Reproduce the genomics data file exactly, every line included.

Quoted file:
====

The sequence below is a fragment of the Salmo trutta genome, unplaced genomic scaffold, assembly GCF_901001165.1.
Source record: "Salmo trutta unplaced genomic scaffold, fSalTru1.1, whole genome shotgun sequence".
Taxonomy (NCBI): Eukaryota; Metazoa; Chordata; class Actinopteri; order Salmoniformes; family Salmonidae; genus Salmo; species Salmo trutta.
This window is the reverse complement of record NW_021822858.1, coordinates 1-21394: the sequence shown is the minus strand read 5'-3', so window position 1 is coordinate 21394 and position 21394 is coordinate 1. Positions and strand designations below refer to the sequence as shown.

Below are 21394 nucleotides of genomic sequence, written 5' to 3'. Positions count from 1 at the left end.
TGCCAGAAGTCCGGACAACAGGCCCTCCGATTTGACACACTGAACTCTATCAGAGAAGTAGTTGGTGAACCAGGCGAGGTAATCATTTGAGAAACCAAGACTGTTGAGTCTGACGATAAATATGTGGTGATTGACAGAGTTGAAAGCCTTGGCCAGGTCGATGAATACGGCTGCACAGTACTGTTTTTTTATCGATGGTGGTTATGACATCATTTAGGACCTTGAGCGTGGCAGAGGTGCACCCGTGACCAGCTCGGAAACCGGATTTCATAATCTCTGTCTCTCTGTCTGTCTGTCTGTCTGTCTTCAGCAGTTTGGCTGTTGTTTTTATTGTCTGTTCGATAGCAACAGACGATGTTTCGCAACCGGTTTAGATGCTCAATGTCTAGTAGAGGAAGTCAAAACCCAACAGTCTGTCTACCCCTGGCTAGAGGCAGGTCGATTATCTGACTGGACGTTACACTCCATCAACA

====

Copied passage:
The sequence below is a fragment of the Salmo trutta genome, unplaced genomic scaffold, assembly GCF_901001165.1.
Source record: "Salmo trutta unplaced genomic scaffold, fSalTru1.1, whole genome shotgun sequence".
Taxonomy (NCBI): Eukaryota; Metazoa; Chordata; class Actinopteri; order Salmoniformes; family Salmonidae; genus Salmo; species Salmo trutta.
This window is the reverse complement of record NW_021822858.1, coordinates 1-21394: the sequence shown is the minus strand read 5'-3', so window position 1 is coordinate 21394 and position 21394 is coordinate 1. Positions and strand designations below refer to the sequence as shown.

Below are 21394 nucleotides of genomic sequence, written 5' to 3'. Positions count from 1 at the left end.
TGCCAGAAGTCCGGACAACAGGCCCTCCGATTTGACACACTGAACTCTATCAGAGAAGTAGTTGGTGAACCAGGCGAGGTAATCATTTGAGAAACCAAGACTGTTGAGTCTGACGATAAATATGTGGTGATTGACAGAGTTGAAAGCCTTGGCCAGGTCGATGAATACGGCTGCACAGTACTGTTTTTTTATCGATGGTGGTTATGACATCATTTAGGACCTTGAGCGTGGCAGAGGTGCACCCGTGACCAGCTCGGAAACCGGATTTCATAATCTCTGTCTCTCTGTCTGTCTGTCTGTCTGTCTTCAGCAGTTTGGCTGTTGTTTTTATTGTCTGTTCGATAGCAACAGACGATGTTTCGCAACCGGTTTAGATGCTCAATGTCTAGTAGAGGAAGTCAAAACCCAACAGTCTGTCTACCCCTGGCTAGAGGCAGGTCGATTATCTGACTGGACGTTACACTCCATCAACA